Megha Majumdar Inspires Sage Hill Storytellers


Courtesy of Sage Hill School

Megha Majumdar speaking at the Sage Center Speaker Series on Jan. 31.

Grace Yan, Copy Editor, Photo Editor

On Jan. 31, award-winning author Megha Majumdar visited Sage Hill to share her experiences and lessons learned while writing her debut novel, “A Burning.”

Sophomores read the novel as a part of Sage Hill’s English curriculum earlier this school year. Her visit was scheduled for two parts. The afternoon session was both exclusive and mandatory for Sage Hill sophomores, and it mainly addressed activities or topics that English II classes covered throughout the quarter.

Throughout her evening session for the Sage Center Speaker Series, she led the audience through a series of writing exercises aimed at inspiring their own story.

“Everyone in the room who writes or engages in any art form knows that it is hard. Why is it hard? It’s an act of confronting failure each day,” Majumdar said.

During the first session, four sophomore representatives chosen by each English II teacher presented a summary of the activities they did in their respective English classes, from writing alternative endings to general discussion on the novel’s themes and plot. For the novel, “A Burning,” the English classes focused on the core competency, character, which is to act mindfully, morally, and with awareness of one’s impact on others. Then another four sophomore representatives stepped forward and asked Majumdar a question from their class. After the presentation was over, sophomores lined up for a book signing session and took individual photos with the bestselling author.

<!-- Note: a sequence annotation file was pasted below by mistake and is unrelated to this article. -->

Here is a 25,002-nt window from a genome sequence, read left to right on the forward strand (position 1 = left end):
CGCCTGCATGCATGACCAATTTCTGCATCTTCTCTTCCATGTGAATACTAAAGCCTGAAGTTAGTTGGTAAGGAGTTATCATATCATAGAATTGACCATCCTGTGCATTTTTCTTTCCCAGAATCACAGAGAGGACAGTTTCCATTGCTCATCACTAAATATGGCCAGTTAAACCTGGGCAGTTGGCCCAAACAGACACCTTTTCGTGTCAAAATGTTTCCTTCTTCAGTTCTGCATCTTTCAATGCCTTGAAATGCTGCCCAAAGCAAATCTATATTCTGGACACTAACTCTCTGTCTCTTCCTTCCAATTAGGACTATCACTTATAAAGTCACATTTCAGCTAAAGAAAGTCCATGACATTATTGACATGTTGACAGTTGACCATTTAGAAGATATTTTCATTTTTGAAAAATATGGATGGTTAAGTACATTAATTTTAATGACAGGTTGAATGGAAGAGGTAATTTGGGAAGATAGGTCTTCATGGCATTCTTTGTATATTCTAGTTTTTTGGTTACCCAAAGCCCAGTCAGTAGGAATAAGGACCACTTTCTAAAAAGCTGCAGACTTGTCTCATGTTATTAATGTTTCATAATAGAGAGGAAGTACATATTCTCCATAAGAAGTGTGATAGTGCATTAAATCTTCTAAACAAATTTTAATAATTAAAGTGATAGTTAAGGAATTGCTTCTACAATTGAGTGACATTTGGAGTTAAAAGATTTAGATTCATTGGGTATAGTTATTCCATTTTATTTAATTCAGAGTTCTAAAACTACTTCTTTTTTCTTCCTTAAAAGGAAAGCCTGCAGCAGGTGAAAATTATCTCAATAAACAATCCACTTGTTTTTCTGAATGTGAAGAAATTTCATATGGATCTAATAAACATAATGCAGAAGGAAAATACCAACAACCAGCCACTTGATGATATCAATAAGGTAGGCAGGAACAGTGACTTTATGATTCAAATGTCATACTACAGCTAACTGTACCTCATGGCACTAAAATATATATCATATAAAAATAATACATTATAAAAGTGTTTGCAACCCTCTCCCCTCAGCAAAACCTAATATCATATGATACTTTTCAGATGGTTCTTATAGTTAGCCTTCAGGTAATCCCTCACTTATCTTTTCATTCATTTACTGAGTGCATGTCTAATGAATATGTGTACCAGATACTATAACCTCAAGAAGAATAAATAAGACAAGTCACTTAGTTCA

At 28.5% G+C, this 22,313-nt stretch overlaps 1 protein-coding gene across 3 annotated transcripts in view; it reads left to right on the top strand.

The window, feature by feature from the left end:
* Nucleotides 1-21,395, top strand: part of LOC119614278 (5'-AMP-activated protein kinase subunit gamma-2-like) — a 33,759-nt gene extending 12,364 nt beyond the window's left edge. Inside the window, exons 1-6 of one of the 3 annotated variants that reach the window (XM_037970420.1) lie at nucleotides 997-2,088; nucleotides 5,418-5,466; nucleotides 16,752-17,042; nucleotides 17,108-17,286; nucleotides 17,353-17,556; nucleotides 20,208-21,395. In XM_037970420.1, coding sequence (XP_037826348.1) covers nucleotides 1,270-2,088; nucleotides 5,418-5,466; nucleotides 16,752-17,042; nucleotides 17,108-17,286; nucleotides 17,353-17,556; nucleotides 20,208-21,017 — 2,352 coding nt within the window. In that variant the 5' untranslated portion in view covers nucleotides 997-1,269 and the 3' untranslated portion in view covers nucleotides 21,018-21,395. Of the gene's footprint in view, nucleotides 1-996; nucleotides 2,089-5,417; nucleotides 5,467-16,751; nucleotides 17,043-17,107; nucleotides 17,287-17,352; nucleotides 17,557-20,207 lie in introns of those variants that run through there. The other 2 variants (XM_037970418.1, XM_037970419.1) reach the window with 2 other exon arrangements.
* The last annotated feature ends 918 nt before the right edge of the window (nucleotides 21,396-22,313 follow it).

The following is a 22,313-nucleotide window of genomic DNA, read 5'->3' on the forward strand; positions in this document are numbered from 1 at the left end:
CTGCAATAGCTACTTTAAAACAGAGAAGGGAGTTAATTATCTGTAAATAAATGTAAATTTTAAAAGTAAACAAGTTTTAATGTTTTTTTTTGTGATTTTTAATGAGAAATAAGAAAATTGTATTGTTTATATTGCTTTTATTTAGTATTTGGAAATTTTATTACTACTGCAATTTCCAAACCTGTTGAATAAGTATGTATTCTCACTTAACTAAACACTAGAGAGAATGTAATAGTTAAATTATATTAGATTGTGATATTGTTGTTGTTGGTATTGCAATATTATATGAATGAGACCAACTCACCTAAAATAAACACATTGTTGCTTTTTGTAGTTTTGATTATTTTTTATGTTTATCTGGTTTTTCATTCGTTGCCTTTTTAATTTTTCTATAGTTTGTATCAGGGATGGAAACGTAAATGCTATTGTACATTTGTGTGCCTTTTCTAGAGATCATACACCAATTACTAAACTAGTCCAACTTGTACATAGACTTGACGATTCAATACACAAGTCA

Sophomore Melody Yu describes the experience as “broadening and engaging. It was interesting to see the contrasts between the discussions in [the classroom] and what [Majumdar] personally felt about the writing and the story. It’s almost as if we’re peering ‘backstage.’” 

Majumdar shed more light on her experiences and writing process in the evening session at the Black Box Theater. She was born in Kolkata, India, and attended Harvard University as an undergraduate before working in the publishing industry for several years and interacting with authors from diverse backgrounds and working on their stories together. Her work experience made her realize her own passion for writing, and helped her answer important questions she hoped to ask.

For Majumdar, writing is “an instrument for thinking about the real world. Stories are meant to ask deep, real-world questions.” Majumdar was partially inspired to write “A Burning” by reading newspapers about her home country and the rise of right-wing nationalism. She became interested in the story of the people beyond the news, who lived hidden lives, striving for their own goals. With her vision in mind, she wrote the novel, originally titled “A Train Burns in Bengali.” 

Megha Majumdar with sophomore students before a book signing. (Courtesy of Sage Hill School)